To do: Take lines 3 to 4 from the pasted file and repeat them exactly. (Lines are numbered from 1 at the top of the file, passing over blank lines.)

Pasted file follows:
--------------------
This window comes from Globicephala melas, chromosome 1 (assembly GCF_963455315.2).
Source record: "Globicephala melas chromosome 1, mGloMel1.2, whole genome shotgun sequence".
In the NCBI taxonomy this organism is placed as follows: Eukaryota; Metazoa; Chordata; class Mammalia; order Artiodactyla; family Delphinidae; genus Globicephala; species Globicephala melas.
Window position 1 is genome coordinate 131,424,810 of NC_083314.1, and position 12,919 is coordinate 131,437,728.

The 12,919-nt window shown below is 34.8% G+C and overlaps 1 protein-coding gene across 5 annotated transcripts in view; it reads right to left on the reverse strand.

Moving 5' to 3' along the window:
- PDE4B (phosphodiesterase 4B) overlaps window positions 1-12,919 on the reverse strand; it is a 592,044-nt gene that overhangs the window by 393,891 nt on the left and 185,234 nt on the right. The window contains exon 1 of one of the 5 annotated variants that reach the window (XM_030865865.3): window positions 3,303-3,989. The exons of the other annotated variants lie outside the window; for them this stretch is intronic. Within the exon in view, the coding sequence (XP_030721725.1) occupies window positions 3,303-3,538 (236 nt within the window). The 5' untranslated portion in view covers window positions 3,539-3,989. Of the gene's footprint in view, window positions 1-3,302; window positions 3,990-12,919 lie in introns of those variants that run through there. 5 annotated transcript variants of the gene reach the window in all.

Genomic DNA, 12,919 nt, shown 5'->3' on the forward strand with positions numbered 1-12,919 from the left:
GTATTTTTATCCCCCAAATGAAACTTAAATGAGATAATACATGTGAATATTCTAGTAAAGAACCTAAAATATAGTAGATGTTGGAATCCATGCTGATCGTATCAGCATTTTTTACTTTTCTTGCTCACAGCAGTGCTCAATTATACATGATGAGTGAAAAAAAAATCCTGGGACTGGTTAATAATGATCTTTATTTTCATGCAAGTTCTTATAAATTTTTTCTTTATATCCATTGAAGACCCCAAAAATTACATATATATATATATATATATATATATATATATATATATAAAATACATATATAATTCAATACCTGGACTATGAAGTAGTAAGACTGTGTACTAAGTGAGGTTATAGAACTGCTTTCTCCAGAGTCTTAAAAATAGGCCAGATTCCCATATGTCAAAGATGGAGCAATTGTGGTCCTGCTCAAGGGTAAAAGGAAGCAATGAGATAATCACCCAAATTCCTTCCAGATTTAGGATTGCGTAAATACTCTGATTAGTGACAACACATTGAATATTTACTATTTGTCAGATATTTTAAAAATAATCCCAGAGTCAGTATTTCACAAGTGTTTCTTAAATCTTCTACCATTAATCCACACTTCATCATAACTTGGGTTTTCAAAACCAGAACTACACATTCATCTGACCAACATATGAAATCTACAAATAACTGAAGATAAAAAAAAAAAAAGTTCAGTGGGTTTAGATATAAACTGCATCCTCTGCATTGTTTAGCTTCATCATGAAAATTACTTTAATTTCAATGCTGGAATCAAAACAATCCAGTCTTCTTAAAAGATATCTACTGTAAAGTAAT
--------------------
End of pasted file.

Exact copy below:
In the NCBI taxonomy this organism is placed as follows: Eukaryota; Metazoa; Chordata; class Mammalia; order Artiodactyla; family Delphinidae; genus Globicephala; species Globicephala melas.
Window position 1 is genome coordinate 131,424,810 of NC_083314.1, and position 12,919 is coordinate 131,437,728.